Burma Cyclone


AP: Myanmar politics roiled, but junta grip firm by karenzr

Interesting piece from the Associated Press on the political fallout from the Saffron Revolution and then the cyclone. Here’s an excerpt: 

<<Analysts say these passions and emerging trends may in the longer term loosen the junta’s grip on power. But for now it’s business as usual: dissidents are arrested, a brutal campaign against ethnic minorities rages on and the military strides toward elections guaranteed to perpetuate its control.>>

Also states that the influx of foreigners post-Nargis ‘may be the most intense interaction Myanmar has experienced with the outside world since gaining independence from Great Britain in 1948.”

Also, from Agence France Presse: UN chief says will press Myanmar on democracy.

–Karen  

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Opinion/Editorial: The real reason Than Shwe declined U.S. assistance by carpediemdg

As news about the Myanmar cyclone and it’s aftermath recedes into the background (including in the media), an op-ed in the Burmese news magazine, The Irrawaddy, sheds light on why the junta refused assistance from the U.S. military. And I quote,

“What the generals truly fear is that if they allow US warships and foreign forces to come to the aid of cyclone survivors in the Irrawaddy delta, people will soon rise up and the regime would be overthrown. That fear prevented the Than Shwe regime from allowing the US to come in and help.”

As the fate of more than 2 million remains unknown, local Burmese sources such as The Irrawaddy are good to remain tuned in to what’s happening on the ground.

Some of the it’s top stories include:



Latest News: Vollies funnel aid through Thai Border:Christian Science Monitor by karenzr

Simon Montlake reports in the Christian Science Monitor that grassroots groups are funneling aid through the volative Thai-Burma border region.

An excerpt:

<<Aid is also trickling over the Thai-Burmese border, a hotbed of activism against Burma’s regime. It’s a backdoor channel for aid groups unwilling or unable to go through the front. By tapping an existing underground network in Burma, they try to bypass official channels and put aid directly in the hands of the most needy. >>

–Karen



Opinion/Editorial: When natural disasters turn state-sponsored: Time Magazine by carpediemdg

This article is about Zimbabwe and Mugabe’s dictatorial ways that are proving all too self-destructive for his own country. It raises an interesting point for humanitarian relief, however, particularly in the wake of the Burma and China disasters, and I quote…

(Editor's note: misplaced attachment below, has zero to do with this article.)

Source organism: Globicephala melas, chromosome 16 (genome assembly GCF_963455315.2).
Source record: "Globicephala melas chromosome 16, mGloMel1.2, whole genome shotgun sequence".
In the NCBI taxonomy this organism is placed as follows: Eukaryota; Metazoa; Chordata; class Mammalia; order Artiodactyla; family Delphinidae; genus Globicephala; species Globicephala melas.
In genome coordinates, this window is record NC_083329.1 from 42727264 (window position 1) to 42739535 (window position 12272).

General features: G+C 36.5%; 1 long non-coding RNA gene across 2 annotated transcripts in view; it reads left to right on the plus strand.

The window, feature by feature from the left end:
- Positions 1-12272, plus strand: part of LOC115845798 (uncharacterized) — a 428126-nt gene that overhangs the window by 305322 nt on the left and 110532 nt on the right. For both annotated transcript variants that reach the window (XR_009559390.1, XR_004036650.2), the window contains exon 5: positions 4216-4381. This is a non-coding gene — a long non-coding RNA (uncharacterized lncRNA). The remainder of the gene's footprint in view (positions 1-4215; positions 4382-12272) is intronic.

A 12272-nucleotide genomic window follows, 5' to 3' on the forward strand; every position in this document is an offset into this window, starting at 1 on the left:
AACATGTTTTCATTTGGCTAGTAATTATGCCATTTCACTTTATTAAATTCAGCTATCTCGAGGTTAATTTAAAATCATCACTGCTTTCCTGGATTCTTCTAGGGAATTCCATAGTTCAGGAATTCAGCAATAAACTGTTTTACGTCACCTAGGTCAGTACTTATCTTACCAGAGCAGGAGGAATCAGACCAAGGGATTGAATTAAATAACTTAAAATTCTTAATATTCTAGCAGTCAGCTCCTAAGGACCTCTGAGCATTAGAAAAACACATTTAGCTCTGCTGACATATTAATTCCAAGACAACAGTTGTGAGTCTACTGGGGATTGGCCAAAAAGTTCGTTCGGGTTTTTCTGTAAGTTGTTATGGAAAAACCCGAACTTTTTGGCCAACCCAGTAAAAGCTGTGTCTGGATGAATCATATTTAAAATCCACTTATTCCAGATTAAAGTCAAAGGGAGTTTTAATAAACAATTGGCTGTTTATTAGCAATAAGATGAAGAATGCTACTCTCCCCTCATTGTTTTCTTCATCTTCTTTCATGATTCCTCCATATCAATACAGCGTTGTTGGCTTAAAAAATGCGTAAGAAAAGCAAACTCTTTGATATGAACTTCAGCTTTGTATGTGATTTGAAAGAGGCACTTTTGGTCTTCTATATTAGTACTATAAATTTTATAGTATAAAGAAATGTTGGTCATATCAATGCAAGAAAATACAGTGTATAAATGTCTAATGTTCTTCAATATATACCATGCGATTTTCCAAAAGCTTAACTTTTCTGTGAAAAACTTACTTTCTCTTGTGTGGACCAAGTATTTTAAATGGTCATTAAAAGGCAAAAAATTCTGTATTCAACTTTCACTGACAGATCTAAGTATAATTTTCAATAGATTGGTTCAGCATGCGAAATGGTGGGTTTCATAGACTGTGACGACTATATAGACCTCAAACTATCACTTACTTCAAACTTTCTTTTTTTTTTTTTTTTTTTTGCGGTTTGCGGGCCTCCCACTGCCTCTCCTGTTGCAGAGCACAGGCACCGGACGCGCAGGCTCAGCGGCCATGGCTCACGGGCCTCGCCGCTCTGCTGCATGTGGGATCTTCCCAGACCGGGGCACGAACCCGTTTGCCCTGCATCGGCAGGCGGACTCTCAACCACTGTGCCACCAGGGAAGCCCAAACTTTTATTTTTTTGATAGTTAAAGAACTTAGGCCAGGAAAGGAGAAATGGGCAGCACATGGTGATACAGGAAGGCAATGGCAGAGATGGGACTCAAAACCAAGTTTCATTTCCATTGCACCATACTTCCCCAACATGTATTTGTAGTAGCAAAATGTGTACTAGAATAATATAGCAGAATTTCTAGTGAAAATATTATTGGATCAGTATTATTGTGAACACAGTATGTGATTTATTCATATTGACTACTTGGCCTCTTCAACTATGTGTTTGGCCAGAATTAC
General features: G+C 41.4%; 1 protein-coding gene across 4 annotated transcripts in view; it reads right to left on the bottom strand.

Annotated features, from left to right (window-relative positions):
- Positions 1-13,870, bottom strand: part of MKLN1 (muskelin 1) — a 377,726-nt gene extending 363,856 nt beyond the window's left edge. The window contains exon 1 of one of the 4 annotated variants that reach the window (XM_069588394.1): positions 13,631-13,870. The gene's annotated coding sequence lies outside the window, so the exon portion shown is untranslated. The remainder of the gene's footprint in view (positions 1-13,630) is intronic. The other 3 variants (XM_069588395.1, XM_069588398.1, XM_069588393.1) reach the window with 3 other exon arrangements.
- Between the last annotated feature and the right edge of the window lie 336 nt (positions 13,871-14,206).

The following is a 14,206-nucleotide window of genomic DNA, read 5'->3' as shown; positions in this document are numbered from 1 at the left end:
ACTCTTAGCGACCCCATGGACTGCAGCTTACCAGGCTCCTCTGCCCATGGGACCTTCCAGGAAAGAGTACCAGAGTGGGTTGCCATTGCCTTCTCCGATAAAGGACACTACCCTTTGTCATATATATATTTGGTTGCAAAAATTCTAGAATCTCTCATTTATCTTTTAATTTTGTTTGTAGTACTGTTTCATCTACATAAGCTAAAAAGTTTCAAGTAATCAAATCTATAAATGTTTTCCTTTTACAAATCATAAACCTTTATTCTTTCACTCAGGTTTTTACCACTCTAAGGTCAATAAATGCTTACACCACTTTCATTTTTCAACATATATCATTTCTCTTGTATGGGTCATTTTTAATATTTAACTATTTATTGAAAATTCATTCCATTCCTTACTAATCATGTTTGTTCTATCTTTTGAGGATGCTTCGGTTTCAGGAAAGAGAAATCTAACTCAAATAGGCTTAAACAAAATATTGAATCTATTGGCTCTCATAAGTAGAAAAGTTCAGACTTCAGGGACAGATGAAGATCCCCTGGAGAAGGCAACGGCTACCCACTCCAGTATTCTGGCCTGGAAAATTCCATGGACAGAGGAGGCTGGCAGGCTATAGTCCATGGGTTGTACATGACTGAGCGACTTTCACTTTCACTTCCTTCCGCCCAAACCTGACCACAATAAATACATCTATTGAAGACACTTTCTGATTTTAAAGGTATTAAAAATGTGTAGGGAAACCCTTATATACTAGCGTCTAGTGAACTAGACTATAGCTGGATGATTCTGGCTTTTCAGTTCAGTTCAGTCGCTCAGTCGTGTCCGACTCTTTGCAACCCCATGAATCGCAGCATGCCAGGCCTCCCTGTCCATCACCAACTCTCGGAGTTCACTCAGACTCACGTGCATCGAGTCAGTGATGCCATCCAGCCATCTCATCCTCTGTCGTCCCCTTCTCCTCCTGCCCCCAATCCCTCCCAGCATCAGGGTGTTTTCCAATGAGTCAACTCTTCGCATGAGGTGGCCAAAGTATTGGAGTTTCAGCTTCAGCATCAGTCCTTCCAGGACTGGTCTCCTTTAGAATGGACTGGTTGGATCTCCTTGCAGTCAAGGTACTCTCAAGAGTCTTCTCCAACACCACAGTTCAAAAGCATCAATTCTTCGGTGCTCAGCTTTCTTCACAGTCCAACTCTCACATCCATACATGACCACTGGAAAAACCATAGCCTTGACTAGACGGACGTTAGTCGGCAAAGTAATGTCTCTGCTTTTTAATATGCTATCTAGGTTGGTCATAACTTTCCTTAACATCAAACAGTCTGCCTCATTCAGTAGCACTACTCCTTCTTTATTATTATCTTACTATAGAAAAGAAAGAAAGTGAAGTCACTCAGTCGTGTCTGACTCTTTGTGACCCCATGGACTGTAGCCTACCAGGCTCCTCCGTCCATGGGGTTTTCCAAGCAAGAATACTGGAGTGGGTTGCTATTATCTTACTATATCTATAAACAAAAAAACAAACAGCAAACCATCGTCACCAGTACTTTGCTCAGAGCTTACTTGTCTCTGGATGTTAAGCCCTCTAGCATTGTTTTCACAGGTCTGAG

“Zimbabwe is in the midst of a slow-motion, man-made disaster. It is as if the cyclone in Burma and the earthquake in China were state-sponsored tragedies.”

Read the full article here.

— Divya



Breaking News: Myanmar government says detention of democratic leader is legal by lamivo
June 11, 2008, 5:56 pm
Filed under: Latest News, Media | Tags: , , ,

From the AP:

YANGON, Myanmar (AP) — A state-controlled newspaper said Wednesday that Myanmar’s military rulers were breaking no laws by holding pro-democracy leader Aung San Suu Kyi under house arrest for a sixth straight year.

The junta’s recent decision to extend Suu Kyi’s detention by one year sparked international outrage, with the Nobel Peace laureate’s party and foreign defense lawyers arguing the junta could legally only hold her for five years.

Read more here

 

-Lam



Latest News: Junta Evicting Cyclone Victims by karenzr

The latest New York Times story says that a visit to some of the Irrawaddy Delta villages hardest hit by the cyclone suggests “that the story of the death and destruction, compounded by the junta’s actions, has been neither fully told nor even fully seen.” Their reporter inside Myanmar is still anonymous.

–Karen



Latest News: Junta reneging on promises to UN chief: Economist by carpediemdg

A month of misery
(First para of the article)

WHEN the United Nations’ secretary-general, Ban Ki-moon, met Myanmar’s reclusive leader, General Than Shwe, on May 23rd, he secured a promise of free access for foreign aid workers to the millions of victims of cyclone Nargis. But more than a month after the cyclone, many have still not been reached. Access to the devastated Irrawaddy delta is only slightly freer.

Read the full article here.

–Divya